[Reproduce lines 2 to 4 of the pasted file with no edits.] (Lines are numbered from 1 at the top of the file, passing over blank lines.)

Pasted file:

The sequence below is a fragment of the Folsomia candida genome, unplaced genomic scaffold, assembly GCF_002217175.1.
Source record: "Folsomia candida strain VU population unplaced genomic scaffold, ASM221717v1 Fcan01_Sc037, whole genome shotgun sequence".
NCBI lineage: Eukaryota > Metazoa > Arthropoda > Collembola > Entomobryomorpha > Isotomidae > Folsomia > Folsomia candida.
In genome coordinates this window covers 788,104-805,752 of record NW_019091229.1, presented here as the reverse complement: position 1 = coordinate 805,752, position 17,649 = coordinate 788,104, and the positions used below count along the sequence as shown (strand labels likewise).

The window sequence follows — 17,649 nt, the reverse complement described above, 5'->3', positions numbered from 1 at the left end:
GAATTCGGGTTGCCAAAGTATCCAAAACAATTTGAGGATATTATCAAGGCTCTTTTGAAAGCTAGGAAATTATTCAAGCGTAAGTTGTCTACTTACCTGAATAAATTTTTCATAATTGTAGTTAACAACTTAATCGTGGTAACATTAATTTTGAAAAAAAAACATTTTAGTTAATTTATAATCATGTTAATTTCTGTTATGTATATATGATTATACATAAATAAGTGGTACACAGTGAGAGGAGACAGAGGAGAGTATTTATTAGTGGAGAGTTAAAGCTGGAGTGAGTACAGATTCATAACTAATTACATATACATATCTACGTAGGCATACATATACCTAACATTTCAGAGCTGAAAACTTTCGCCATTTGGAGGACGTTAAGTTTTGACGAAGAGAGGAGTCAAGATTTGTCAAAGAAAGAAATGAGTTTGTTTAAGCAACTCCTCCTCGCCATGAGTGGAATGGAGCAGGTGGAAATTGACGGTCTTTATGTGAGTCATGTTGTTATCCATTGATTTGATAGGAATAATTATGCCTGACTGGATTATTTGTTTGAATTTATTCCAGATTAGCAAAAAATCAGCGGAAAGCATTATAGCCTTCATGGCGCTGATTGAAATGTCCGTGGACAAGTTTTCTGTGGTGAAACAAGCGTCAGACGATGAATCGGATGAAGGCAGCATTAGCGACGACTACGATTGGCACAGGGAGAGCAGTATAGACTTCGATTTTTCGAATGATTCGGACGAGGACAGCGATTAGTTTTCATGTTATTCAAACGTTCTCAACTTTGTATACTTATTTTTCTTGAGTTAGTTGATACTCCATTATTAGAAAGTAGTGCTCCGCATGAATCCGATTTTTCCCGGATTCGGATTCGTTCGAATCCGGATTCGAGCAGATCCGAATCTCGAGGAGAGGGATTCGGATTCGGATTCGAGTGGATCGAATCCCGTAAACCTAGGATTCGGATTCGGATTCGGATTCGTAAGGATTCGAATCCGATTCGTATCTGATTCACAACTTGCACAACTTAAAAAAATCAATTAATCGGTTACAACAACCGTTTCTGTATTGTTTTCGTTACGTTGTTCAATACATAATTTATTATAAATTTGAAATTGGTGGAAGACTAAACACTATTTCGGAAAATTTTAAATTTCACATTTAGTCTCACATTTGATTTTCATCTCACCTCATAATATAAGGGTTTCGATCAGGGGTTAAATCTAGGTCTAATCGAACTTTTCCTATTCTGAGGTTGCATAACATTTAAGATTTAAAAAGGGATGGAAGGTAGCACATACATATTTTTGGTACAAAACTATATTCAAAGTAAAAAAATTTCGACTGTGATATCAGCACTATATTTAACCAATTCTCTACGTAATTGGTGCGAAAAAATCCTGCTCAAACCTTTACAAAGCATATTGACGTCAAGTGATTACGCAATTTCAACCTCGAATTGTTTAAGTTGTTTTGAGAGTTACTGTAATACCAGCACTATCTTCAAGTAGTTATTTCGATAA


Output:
Source record: "Folsomia candida strain VU population unplaced genomic scaffold, ASM221717v1 Fcan01_Sc037, whole genome shotgun sequence".
NCBI lineage: Eukaryota > Metazoa > Arthropoda > Collembola > Entomobryomorpha > Isotomidae > Folsomia > Folsomia candida.
In genome coordinates this window covers 788,104-805,752 of record NW_019091229.1, presented here as the reverse complement: position 1 = coordinate 805,752, position 17,649 = coordinate 788,104, and the positions used below count along the sequence as shown (strand labels likewise).